Album | Me & My Friends – Beneath A Level Head

You might not have heard of Me and My Friends before. In fact, if you’re not a regular around the Leeds music scene or a devotee of FFS’s New Bands Panel, you probably won’t have. After one listen to their debut album, ‘Beneath a Level Head’, you’ll wonder why not. It’s good. It’s really good. In fact there are so many good things, it’s difficult to know where to start.

Everything about this hugely accomplished debut radiates quality. Everything from the subtle absorption of styles to the simple fact that a new band had the confidence to put out an unconventional eight-track recording tells you these guys know they’re doing.

The quality is all the more striking given the range. We’re not talking hip-hop to death metal, but there’s an impressive sweep of influences that makes for a richly textured and constantly surprising album. Sam Murray’s clarinet, perhaps the band’s signature sound, lends an inevitable jazzy feel which is pressed home by skittish drums and tricksy guitar solos in opener ‘A Penguin Samba’. There are languid reggae inflections here, Graceland-style Afrobeat influences there, slapped guitars to the left of me, cello to my right… and all pulled in together as a coherent whole.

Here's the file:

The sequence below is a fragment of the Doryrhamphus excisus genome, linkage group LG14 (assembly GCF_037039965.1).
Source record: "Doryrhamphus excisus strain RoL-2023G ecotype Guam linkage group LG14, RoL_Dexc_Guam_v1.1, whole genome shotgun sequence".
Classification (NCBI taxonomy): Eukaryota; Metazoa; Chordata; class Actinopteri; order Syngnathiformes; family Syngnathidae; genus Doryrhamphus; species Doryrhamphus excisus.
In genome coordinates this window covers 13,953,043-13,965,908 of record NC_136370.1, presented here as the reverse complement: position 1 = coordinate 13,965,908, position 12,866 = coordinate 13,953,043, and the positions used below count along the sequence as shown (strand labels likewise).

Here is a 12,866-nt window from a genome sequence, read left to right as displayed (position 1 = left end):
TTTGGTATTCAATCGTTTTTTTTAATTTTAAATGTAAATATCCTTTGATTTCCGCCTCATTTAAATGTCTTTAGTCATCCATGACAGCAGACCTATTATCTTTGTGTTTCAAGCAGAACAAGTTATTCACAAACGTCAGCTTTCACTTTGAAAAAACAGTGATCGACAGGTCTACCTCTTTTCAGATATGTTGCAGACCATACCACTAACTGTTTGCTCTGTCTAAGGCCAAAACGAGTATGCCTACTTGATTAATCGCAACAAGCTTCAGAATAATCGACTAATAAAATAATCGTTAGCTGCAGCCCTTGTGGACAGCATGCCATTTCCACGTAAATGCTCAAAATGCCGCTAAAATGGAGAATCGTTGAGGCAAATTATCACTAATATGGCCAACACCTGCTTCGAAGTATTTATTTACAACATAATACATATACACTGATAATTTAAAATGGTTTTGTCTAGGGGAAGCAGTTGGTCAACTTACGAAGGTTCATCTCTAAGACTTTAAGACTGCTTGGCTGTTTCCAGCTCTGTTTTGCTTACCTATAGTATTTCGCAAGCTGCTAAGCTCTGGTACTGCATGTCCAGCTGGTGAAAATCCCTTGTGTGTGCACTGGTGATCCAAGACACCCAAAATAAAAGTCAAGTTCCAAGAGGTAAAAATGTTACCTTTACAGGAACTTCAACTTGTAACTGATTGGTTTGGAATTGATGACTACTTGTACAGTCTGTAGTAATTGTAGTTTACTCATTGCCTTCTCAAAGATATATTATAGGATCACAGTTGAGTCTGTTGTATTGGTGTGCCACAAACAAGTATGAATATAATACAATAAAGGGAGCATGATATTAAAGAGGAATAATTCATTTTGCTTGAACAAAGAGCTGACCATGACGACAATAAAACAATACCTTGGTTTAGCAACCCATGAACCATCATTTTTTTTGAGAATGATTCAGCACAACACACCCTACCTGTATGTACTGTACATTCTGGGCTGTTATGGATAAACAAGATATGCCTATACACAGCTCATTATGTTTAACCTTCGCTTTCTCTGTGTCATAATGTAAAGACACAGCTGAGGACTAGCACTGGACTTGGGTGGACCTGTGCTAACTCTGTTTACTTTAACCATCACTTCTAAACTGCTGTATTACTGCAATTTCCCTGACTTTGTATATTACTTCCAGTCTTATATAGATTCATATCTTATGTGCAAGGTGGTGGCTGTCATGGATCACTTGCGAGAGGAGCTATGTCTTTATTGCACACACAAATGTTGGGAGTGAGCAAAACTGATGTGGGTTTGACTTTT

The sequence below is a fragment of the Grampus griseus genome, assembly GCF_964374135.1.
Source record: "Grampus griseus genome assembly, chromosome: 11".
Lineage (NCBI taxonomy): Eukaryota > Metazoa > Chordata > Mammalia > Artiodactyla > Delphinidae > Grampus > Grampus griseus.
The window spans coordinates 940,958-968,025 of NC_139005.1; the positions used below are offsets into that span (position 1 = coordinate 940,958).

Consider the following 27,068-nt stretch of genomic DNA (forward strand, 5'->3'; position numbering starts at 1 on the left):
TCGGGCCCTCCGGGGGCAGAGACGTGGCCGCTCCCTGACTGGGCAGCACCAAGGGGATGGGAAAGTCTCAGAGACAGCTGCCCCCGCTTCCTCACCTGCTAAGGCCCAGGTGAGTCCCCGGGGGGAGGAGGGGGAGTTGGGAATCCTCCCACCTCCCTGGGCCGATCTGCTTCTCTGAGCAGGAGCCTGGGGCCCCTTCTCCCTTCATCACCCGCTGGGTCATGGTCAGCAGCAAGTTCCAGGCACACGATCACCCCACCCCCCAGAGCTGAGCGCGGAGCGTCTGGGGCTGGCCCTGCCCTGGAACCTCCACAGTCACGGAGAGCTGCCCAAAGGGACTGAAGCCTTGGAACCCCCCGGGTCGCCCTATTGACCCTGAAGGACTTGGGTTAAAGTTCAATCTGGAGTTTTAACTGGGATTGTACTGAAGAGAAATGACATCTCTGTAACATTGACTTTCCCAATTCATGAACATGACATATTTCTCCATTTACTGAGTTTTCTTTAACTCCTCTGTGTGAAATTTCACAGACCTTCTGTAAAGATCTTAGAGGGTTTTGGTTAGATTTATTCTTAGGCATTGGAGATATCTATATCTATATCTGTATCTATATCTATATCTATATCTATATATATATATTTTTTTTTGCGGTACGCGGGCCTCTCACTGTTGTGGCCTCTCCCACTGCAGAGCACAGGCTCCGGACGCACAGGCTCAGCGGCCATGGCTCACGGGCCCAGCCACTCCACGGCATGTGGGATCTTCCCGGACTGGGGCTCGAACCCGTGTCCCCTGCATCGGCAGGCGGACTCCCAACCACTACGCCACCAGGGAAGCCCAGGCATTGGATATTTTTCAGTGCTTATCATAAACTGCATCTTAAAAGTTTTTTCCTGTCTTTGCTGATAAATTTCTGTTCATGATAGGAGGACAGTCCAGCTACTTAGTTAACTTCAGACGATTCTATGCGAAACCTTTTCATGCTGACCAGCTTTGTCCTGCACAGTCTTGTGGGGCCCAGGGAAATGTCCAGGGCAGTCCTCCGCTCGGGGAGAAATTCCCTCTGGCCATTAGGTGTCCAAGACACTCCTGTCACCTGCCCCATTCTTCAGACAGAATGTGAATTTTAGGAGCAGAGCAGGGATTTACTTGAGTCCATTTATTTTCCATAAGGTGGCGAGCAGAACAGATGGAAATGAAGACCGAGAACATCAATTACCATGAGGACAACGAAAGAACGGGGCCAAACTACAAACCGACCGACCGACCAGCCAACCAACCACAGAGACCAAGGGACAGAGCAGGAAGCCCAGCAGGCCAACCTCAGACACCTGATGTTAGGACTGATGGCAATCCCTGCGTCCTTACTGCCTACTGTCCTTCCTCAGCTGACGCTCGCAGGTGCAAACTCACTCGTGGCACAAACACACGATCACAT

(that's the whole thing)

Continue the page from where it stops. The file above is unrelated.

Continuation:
That’s not to say Me and My Friends are afraid to play it simple. ‘Penseur’ needs little more than precisely-picked guitar and two-part harmonies for large parts of its eight minutes, none of which is wasted. It’s hard not to think of Fleet Foxes. And that continues with the a cappella campfire singalong (they don’t do things by halves – there is an actual campfire crackling away in the background) ‘Greenback Dollar’, with frontman Nick Rasle’s vocals flitting high above those of cellist Emma Coleman for a beguiling blend.

As impressive as the breadth of their sound is their control of it. Only two of the songs are under five minutes, half are over six, but every track is exactly as long as it needs to be. So often length can be self-indulgent, but here it feels generous. Indeed, there is a warmth and generosity running through ‘Beneath a Level Head’ which makes Me and My Friends a band who quietly demand you get to know them.

Words: Ali Mason